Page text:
Needs
1. Preservation and stabilization of the ruins. The masonry remains of Rosewell are our most precious asset. We must continue to do ordinary, occasional repair to masonry, including repointing and replacement of fallen bricks even as we plan for more ambitious work that will help stabilize the north wall and the grand chimney stacks. Ongoing cost for labor and some materials, $10,000 per year for repairs; one-time cost for major stabilization project, TBD.
2. On-site interpretation of the ruins for visitors. Requires a trained staff of volunteers, knowledgable about Gloucester County history and material life as well as the history of the Rosewell site. No fixed cost except for staff time to coordinate and train volunteers.
3. Member communications. Includes recurring costs for member mailings, prodution of annual report, and web site hosting. Ongoing costs, $7,500 per year. One-time cost for web-site redesign and updating of Rosewell brand identity, c. $10,000.
4. Archaeology. We must continue to learn what we can about the site to support our interpretive program and be effective stewards of the ruin. $7,500 per year.
5. Maintenance of site and Visitors Center. Includes landscaping, lawn care, utilities in the Visitors Center. $13,000 per year.
Background

The ruins of Rosewell, one of the finest mansions built in the English colonies sit on the banks of the York River in Gloucester County, Virginia. Here, visitors may see the remains of the structure which has inspired poets and architects since Thomas Jefferson. Begun in 1725, Rosewell was home to the Page family for more than 100 years. John Page, grandson of the builder, attended William and Mary with Jefferson; and it was here that the two young patriots first began to explore what lay ahead for the emerging nation in which they would play such an important role.

Though altered by a later owner and ravaged by time and economic hardships, Rosewell was regarded as a place of grandeur and importance throughout the nineteenth century. Even in the lean years following the Civil War, parties and dances continued to be held in the Great Hall. But in 1916, the mansion succumbed to a tragic fire, leaving it as a magnificent shell.

When it was built, Rosewell was a testament to human achievement and an exemplar of the highest standard in Georgian design; as a ruin, it serves as a reminder that tragedy and decay are also part of the human story. Rosewell continues to speak to us of the extraordinary but temporary wealth generated by the demand for Virginia tobacco in the colonial period, and the degree to which meeting that demand made Gloucester County part of a worldwide economy. The mansion’s present state asks us to consider how transitory the wealth built on such shaky foundations could be.

What remains of the mansion are the four chimneys, the east wall with its magnificent compass-headed window and carved keystone, the wine cellar, and enough of the walls that one may still perceive the fine proportions and grand scale of this unique structure. The fourth and last family to own Rosewell donated the ruins site to the Gloucester Historical Society in 1979. Since 1995, the Rosewell Foundation has been dedicated to preserving and interpreting this historic ruin.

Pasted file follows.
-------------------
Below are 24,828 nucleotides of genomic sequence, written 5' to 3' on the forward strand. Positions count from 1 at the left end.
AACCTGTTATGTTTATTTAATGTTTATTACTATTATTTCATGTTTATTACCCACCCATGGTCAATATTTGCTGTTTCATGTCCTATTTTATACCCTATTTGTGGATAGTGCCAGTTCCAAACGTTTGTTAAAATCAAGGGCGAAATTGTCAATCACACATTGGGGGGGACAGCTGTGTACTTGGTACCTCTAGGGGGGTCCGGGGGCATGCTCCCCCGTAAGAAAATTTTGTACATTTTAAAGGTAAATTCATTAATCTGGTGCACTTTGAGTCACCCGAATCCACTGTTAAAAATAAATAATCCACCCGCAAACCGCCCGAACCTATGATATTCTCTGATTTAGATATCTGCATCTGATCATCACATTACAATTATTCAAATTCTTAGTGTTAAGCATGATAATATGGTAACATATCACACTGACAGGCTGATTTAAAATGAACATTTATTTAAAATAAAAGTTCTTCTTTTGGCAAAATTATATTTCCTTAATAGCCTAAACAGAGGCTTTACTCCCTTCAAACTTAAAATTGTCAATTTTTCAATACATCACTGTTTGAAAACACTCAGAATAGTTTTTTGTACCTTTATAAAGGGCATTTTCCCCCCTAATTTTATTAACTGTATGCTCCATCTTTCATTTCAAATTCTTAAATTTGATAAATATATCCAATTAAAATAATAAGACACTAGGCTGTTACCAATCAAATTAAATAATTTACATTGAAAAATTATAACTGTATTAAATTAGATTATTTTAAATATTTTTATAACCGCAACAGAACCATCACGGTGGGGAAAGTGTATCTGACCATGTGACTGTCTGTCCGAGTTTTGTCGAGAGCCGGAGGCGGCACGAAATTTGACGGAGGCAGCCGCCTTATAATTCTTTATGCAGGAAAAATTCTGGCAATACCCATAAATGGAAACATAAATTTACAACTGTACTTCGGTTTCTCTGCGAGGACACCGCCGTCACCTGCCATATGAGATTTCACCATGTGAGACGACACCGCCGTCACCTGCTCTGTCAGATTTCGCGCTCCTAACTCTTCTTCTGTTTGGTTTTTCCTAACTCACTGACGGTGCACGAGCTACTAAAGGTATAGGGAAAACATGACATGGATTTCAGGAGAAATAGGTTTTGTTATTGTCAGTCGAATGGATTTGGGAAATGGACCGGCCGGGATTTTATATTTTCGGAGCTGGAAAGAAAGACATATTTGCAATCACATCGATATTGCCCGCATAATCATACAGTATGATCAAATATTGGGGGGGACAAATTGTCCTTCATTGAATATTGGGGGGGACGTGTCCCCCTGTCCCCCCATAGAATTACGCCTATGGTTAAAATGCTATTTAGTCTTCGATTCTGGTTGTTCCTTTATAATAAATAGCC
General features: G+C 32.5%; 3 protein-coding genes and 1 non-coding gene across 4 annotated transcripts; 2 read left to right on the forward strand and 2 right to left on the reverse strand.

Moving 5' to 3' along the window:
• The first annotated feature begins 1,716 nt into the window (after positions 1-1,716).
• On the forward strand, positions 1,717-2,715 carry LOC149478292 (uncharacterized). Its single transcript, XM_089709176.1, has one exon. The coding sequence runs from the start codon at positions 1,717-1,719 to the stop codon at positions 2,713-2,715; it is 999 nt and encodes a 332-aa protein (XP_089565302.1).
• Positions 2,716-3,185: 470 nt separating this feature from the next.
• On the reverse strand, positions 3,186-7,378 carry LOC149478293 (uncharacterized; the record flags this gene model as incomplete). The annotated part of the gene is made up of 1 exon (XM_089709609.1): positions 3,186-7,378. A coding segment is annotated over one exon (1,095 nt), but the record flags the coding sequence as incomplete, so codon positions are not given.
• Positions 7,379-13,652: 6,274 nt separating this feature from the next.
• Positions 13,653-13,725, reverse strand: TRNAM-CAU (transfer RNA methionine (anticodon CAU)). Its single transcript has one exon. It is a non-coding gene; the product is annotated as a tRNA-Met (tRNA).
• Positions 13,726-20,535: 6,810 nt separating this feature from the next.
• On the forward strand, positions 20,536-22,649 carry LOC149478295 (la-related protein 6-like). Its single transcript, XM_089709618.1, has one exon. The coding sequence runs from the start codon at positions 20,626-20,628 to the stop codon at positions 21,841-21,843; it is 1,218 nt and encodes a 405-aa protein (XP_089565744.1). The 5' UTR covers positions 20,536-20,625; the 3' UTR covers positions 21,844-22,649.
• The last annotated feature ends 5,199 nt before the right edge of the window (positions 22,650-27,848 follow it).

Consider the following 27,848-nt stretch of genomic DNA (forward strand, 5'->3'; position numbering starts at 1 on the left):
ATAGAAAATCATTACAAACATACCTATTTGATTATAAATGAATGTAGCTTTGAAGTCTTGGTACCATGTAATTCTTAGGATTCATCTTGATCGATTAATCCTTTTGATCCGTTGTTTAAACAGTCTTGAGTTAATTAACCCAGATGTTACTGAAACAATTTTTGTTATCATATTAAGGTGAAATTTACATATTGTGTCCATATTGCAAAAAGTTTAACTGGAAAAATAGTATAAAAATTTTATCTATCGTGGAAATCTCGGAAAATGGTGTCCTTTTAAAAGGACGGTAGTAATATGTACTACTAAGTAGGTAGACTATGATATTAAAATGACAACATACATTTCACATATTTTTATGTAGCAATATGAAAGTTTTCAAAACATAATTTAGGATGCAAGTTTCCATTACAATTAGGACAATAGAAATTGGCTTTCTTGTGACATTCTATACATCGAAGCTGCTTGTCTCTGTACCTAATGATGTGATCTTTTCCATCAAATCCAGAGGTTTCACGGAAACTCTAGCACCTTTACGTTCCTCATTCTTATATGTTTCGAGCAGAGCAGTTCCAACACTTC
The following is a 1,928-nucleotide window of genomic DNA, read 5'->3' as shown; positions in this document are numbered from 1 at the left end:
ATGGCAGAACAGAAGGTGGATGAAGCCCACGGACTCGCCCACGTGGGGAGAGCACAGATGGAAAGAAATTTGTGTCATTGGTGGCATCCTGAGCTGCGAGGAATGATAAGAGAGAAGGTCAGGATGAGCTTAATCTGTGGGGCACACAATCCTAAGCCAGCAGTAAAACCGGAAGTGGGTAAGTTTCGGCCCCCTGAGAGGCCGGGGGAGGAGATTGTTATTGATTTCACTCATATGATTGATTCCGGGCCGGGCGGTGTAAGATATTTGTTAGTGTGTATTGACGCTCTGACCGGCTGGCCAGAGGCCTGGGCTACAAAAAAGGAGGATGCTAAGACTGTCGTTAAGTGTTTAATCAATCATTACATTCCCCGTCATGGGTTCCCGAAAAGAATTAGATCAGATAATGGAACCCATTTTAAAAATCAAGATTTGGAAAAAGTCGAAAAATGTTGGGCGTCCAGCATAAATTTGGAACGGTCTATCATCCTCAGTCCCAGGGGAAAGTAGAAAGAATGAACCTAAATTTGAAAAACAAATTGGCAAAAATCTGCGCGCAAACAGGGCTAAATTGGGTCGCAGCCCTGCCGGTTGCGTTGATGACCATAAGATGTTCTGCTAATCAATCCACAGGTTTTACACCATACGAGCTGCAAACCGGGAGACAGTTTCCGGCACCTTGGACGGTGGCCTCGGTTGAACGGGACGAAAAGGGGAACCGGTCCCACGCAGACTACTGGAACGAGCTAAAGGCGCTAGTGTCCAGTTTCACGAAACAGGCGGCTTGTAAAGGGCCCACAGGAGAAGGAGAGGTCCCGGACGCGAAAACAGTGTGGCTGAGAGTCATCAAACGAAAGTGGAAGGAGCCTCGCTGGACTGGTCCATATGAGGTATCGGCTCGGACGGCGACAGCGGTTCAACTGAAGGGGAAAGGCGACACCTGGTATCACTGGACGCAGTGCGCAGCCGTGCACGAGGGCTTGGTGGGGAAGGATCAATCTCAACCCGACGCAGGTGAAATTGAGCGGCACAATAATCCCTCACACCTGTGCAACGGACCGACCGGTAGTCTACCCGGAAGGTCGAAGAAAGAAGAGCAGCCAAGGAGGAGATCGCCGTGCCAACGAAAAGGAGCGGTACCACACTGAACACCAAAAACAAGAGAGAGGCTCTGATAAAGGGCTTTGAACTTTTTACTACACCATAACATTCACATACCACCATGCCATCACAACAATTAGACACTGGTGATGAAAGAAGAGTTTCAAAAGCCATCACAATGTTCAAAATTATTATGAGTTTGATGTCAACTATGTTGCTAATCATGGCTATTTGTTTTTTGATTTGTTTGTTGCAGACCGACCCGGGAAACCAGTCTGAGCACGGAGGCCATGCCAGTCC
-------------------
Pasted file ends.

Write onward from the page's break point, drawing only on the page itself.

CEO Statement Currently position is open.
Board Chair Statement

In the 1960’s and 70’s Rosewell was falling apart and overgrown with vegetation. But with the dedication of many history enthusiasts, the site has been cleared, trees replanted, the graves moved to Abingdon Episcopal Church for safekeeping, and the walls stabilized with iron girders. We have also undertaken many archeological digs, recovered artifacts, and built a beautiful Visitors center telling the Rosewell Story. The blueprint gives us a plan to continue our stabilization work.

The economic collapse in 2007 – 2008 have proven to be a real hardship on the foundation. We had to reduce the size of our staff, lost our Executive Director, slow down the pace of our restoration work, and develop a new organizational model. We are debt free, but now have limited funds for restoration. We are regrouping to raise funds for further stabilization of the ruins and care for the grounds.

Areas of Service
Areas Served
Area
Gloucester County
Metro Richmond
Hampton Roads
Board Chair
Board Chair Mr. Lawrence Henry
Company Affiliation Retired
Term May 2016 to May 2019
Email lhenry@rosewell.org
Board CoChair
Board CoChair Mr. Philip J. Page
Term May 2012 to May 2018
Email philpage396@gmail.com
Board of Directors
Board Members
NameAffiliation
Rev. Frederick Carter Carter Funeral Home
Ms. Mary Claycomb Board member
Mr Tazewell Fitzgerald Board member
Attorney M. Tyson Gilpin Jr.Law Offices of Attorney M. Tyson Gilpin Jr.
Mrs. Letitia M. Grant Secretary
Mr. Lawrence Henry Board Member
Mr. Clayton Wellington James Treasurer
Mr. Edward Marks Board member
Mr Raymond Messina Board member
Dr. David Muron Board member